From the Vulgate Bible to the Book of Common Prayer, use Balliol’s rich collection of books printed in the Reformation period to travel back in time and explore two centuries of religious and social changes in Britain and beyond.

Engraving of a sloth from Gaspar Schott's Physica Curiosa, 1662. Balliol Library 30 c 333 2Curiosities: Real and Imaginary Beasts

(History, Art, English, Geography) [50 minutes]

Gaspar Schott lived in Germany in the 1600s. He wanted to write a book about animals that would seem unusual to people in Europe, but he had never been outside  Europe himself.  How did he find out about these animals? How could he tell if what he heard was true? Students use early maps to discover some curious beasts for themselves, and decide whether the report they send back to Schott is real, imaginary, or somewhere in between.

‘I found this place like a myth library very interesting and unknown’

‘I really liked the spooky bits example when we went behind the bookshelf


Year 8 student explorers from various schools

Publishing students from Oxford Brookes look at a medieval manuscriptFrom Manuscript to Mass Production: The History of the Book in Europe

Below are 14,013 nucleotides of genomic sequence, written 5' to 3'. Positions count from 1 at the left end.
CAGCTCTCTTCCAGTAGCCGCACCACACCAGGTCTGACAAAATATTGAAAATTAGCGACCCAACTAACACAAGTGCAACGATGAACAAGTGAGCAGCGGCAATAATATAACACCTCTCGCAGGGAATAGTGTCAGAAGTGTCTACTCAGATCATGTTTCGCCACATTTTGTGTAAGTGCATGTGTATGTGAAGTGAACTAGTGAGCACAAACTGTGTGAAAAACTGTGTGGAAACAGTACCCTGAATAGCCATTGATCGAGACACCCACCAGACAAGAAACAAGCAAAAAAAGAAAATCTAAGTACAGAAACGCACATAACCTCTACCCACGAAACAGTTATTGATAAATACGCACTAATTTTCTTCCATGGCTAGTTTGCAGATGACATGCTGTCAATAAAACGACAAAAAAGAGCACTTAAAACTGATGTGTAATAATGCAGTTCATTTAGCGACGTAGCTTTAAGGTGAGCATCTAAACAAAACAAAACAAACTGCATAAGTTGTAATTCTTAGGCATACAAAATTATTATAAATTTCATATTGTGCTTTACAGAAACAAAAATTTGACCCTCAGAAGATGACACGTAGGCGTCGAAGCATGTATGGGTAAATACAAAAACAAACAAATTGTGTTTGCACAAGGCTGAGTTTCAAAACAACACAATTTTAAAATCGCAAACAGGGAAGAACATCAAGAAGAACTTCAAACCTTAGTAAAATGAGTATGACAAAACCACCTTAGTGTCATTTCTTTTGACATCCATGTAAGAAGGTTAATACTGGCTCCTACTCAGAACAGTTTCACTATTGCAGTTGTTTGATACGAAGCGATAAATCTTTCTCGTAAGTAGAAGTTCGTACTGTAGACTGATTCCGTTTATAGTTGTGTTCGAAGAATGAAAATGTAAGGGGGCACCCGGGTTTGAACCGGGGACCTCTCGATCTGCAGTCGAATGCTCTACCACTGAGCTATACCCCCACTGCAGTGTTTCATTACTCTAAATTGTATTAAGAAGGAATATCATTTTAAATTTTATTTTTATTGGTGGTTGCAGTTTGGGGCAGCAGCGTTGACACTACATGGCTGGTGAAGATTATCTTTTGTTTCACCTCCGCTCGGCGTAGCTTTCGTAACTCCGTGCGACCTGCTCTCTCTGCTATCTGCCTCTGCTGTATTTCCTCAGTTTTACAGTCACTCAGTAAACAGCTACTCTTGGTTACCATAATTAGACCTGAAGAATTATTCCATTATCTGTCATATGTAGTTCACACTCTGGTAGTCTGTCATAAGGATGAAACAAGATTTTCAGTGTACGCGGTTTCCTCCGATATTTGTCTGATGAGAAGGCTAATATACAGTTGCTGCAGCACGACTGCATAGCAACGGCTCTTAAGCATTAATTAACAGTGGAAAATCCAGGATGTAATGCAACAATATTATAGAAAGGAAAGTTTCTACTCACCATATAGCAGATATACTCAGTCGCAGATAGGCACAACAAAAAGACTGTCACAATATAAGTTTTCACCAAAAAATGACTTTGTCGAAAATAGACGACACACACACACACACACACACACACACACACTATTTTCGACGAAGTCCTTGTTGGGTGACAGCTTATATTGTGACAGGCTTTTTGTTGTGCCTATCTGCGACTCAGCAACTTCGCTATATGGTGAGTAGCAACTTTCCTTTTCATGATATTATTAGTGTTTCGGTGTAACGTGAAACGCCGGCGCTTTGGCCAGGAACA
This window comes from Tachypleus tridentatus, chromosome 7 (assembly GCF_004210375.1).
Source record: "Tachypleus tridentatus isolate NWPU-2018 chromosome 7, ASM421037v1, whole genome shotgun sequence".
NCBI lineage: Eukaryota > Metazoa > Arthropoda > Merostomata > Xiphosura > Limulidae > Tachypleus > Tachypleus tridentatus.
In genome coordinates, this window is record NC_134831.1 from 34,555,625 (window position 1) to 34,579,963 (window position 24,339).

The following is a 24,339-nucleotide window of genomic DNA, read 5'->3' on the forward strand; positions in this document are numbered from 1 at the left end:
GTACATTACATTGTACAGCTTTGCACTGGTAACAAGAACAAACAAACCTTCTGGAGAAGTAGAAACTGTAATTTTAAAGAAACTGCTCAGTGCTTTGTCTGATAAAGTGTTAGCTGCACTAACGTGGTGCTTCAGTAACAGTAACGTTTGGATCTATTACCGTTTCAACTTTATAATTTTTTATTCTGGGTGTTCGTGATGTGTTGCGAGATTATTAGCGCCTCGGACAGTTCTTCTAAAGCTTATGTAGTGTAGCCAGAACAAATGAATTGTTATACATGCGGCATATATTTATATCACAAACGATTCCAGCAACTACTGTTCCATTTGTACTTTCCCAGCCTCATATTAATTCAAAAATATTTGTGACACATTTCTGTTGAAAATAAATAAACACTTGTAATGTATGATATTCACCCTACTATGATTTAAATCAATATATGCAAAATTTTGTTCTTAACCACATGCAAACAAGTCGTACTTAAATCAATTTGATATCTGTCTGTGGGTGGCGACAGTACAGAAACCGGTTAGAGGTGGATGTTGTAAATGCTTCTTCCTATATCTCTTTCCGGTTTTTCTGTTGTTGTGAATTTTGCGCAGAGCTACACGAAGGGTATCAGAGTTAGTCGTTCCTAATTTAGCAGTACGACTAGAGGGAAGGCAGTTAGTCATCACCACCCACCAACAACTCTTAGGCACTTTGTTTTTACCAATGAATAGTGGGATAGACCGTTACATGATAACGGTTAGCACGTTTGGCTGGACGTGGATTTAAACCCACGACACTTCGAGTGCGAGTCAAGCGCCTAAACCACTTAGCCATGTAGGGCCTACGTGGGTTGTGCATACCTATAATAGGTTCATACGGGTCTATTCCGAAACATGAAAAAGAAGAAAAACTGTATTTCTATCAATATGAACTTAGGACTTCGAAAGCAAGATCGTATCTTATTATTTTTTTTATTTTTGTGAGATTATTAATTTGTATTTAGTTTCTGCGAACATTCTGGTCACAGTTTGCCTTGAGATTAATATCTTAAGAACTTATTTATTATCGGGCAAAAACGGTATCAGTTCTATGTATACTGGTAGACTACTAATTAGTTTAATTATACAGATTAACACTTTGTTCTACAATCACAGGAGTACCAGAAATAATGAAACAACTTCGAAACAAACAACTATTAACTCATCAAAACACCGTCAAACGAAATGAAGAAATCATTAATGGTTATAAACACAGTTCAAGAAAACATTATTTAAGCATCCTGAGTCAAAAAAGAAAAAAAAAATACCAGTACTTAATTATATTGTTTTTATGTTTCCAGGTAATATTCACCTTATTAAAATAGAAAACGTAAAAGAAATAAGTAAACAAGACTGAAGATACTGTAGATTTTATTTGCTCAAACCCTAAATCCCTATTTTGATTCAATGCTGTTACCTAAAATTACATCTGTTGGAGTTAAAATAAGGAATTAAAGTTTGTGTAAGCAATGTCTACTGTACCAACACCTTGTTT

(History, Art, Design and Technology) [60 minutes]

Six books, 600 years of development: from the handwritten book through the development of the printing press to mass production in the machine press era. This ‘show and discuss’ session uses treasures from the collections to examine changes in materials and processes, and their wider social implications, in the production of a simple yet socially significant technology: the book.

‘The students were unanimously enthusiastic about the session, and really valued the opportunity to see examples of six centuries of books laid out in this fashion. They really liked the way that they were introduced to the various books and the technological processes in their production. They particularly valued the fact that they were given the opportunity to handle the books. Asked if anything should be different next year, their only suggestion was that the session was a bit longer.